Over in the UK, Jen Campbell has been collecting Weird Things Customers Say in Bookshops. All of us bookshop workers have our stories about customer oddities. This week though, I had a great question from a customer. I really enjoyed talking with him and figuring out what he was looking for. He asked me for a story book by a famous author from Canada. I was a bit mystified. He wasn’t sure that famous was the word he was looking for — English was a bit of a struggle for him. Famous was correct — he explained that he wanted a book by a famous Canadian author, better yet from Toronto, but he didn’t know who they were. “Like Shakespeare,” he said. “Ah,” I said. “Well, I can tell you who I think is like Shakespeare but not everyone will agree.” This seemed fine.
Off we went to the only Margaret Atwood book in the store. Remember, I work in a theological bookshop. Literature is not our speciality. We do stock The Year of the Flood, though, mostly because some Old Testament instructors (myself included) have used it in courses. I assured the young man that the book was indeed a story, and not too difficult. He told me he found Wuthering Heights difficult when he read it in university in Japan. I told him I hadn’t read WH as I don’t find it appealing. (English majors may now start wailing and bemoaning my education.)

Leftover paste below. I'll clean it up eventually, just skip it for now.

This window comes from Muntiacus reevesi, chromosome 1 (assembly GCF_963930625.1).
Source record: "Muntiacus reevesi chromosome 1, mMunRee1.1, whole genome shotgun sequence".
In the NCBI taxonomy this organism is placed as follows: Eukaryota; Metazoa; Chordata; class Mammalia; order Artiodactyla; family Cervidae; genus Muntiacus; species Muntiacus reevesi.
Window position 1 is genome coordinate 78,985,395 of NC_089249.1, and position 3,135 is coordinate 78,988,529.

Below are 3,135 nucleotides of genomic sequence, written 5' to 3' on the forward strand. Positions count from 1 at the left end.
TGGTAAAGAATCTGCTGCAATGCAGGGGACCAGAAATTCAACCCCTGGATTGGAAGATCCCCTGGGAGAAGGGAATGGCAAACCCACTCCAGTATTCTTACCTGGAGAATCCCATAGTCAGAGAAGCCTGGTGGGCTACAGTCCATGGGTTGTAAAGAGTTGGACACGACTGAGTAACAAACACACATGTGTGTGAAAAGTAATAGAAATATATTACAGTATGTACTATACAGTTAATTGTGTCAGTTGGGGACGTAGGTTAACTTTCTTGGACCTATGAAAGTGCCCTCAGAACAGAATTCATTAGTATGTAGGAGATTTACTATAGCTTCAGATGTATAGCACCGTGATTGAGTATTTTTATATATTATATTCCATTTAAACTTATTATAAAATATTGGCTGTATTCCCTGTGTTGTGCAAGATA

I asked him why he was looking for this book, was it to help him with studying English? No, it was to help him to get to know about Canada and Toronto. “Hmm.” I said. “This book is about the future, and may not be what you are looking for.” I gave him a bit of paper with Margaret Atwood Cat’s Eye and Michael Ondaatje In the Skin of a Lion written on it. He did buy The Year of the Flood as I sent him off in search of other famous Canadian authors who write about Toronto. I hope he enjoys it. And the others too, if he finds them.
Meanwhile, I’ve been trying to think which other Canadian author is most like Shakespeare. If not Atwood, who? Do tell me what you think.